Such is the gap between World Forestry Congresses (5 years) that it prompted one of the facilitators to describe it as the forestry sector’s Olympics and World Cup rolled into one.
Taking place in Durban last week, the United Nations-funded event brings together politicians, scientists, civil society and other experts. This, the 14th iteration, is very much trying to create an air of positivity with regards to how we manage and protect the planet’s forested area.
Drawing on the official event slogan of “Forests and people: Investing in a Sustainable Future” proceedings opened with much fanfare and the headline findings from a report sponsored by the Food and Agriculture Organisation (FAO) that claims the rate at which we are losing forests globally has halved in the last 25 years. The Forest Resources Assessment (FRA) noted improvement pretty much everywhere in the world including in tropical timber-producing countries such as Brazil and Indonesia.
Despite what many of those who disagree with us say, we at Greenpeace are all for a positive outlook. However if we are to protect our forests, our climate and the millions of people who depend on both, then a dose of realism about the scale of the problems confronting us is always needed.
The first reality check is to look beyond the good news in the FRA report. Dr. Janet Cotter, of Greenpeace International’s Science Unit says this “good news” is tempered by the fact that this is based on “net” deforestation. That is, it reports on deforestation combined with regrowth and plantations.
Including regrowth omits the huge losses in biodiversity, carbon and ecosystem services that arise from the loss of ancient forests. Similarly, including new plantations masks the loss of natural forests as these could be rubber or timber plantations.
To get a real picture of deforestation, we need to look at the total deforestation figures (ie the “gross” figure, that isn’t offset by regrowth or plantations. The FAO FRA 2015 data give a figure for gross deforestation of 8.8 million hectares per year (Mha/yr). This is over twice the reported net figure of 3.3 million ha per year and demonstrates that deforestation is still a massive problem for the World’s forests.
The good news is that even this total deforestation figure is down from the 13 million hectares of forests lost each year between 2005 and 2010 reported by FAO in 2010. Unfortunately, things are not so simple. The FAO are often criticised for relying on countries to submit their own reports, which are sometimes data-poor.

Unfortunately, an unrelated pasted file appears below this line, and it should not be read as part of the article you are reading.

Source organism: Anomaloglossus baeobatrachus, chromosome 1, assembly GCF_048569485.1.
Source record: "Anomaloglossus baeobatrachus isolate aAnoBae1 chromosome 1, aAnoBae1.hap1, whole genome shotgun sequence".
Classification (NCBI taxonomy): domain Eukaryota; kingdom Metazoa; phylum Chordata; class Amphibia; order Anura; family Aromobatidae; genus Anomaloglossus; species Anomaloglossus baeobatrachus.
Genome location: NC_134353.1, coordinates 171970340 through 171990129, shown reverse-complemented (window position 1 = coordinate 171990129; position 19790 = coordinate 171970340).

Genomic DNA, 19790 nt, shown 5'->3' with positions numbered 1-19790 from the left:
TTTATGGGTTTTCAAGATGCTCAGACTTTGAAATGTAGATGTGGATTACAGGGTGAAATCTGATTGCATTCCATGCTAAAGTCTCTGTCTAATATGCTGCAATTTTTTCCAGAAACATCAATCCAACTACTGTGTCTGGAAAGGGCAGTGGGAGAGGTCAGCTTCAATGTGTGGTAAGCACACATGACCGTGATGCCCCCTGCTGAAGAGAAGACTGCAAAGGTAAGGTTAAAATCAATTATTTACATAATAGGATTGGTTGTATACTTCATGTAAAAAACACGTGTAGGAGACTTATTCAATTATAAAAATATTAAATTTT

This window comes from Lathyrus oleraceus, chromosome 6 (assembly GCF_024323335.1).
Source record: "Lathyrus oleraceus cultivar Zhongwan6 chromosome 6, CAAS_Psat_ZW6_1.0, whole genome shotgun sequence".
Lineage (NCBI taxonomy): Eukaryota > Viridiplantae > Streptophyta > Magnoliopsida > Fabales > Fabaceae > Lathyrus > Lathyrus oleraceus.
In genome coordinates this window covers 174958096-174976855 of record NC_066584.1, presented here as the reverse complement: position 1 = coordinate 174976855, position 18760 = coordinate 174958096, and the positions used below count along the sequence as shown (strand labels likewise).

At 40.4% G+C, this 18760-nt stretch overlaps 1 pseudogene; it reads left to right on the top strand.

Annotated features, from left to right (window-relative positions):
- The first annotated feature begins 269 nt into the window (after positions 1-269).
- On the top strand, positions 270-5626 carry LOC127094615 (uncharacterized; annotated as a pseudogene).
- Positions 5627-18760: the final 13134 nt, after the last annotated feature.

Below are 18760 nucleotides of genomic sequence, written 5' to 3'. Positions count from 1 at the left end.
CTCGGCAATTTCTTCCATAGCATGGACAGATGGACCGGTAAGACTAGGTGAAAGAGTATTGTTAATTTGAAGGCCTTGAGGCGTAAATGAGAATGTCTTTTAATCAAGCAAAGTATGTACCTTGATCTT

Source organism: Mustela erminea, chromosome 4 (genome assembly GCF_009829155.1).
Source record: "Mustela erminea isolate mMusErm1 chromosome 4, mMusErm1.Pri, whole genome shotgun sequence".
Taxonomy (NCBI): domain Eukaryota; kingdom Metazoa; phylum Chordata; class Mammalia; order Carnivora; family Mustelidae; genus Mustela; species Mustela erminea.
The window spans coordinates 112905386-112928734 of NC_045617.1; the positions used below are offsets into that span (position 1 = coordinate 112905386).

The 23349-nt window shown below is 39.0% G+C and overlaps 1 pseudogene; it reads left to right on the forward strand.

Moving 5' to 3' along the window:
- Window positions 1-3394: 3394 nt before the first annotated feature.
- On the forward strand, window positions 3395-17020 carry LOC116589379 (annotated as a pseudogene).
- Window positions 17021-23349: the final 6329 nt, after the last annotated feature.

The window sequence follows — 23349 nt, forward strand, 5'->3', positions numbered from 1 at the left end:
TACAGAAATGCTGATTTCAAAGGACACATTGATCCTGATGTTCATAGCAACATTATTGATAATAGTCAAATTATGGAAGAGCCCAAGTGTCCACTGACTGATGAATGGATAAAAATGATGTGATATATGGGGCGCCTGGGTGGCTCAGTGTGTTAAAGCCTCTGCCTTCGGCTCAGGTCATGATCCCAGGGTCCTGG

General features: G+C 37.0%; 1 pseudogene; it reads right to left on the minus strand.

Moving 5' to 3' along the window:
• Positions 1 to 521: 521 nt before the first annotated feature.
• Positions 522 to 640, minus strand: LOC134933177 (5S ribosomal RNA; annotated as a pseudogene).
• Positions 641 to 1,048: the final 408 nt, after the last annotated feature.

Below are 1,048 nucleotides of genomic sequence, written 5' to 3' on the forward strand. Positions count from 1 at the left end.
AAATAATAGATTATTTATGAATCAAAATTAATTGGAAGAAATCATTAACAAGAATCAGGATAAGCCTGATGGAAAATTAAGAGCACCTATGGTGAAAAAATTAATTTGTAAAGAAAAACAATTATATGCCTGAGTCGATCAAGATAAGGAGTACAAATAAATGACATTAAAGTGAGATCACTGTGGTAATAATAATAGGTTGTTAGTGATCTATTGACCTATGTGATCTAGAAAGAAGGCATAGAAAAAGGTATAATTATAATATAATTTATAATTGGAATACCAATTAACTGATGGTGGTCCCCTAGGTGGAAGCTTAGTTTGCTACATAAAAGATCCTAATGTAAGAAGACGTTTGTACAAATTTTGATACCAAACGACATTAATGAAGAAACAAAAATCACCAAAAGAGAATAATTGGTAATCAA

At the same time as the FAO report was released, Global Forest Watch also released satellite-based data on tree cover loss data. Although differing definitions and methodologies are used in the two estimates, the satellite data also show reductions in tree cover for the past two years, but less than the FAO, a 20% drop for 2014, from a peak in deforestation rates in 2012.
Kumi Naidoo also took advantage of the opportunity to remind WFC 2015 delegates that while there is hope of combatting deforestation and climate change in the form of the New York Declaration on Forests, little has been done in the past year by governments and corporations to meet the ambitious targets contained within that agreement.
To spontaneous applause from the floor Kumi said that there was “an elephant in the room that needed to be tickled a little bit”, referring to the fact that while our planet would ultimate survive it will be us who suffer the highest price for failing to combat climate change.
Held in Africa for the very first time, a day of special presentations aimed at highlighting the risks and opportunitites for the continent’s forests again struck a very official tone. There were problems but they were being addressed several ministers said.
But Greenpeace Africa has consistently exposed how shipments of illegally-felled timber from the world’s second-largest rainforested area – the Congo Basin – continue to leave Africa’s ports destined for the Europe, US, China and elsewhere despite laws in existence in Europe and US to prevent such trade.
Many speakers here have insisted how communities are at the forefront of all their plans for “sustainable forestry”. Yet the number of community representatives here in Durban is meagre at best. For a more representative view of how many communities really feel, Greenpeace is taking part in the Civil Society Alternative Platform (CSAP), an event running parallel to the WFC.
One representative from Iran said a workshop he attended at the WFC had been a “waste of time”. Though as Kumi said in an opening address to participants, courage is needed – courage not only to recognise the reality we face from climate change, but courage to become an activist and do something about them.
Greg Norman is a Forests Communications Coordinator for Greenpeace International.
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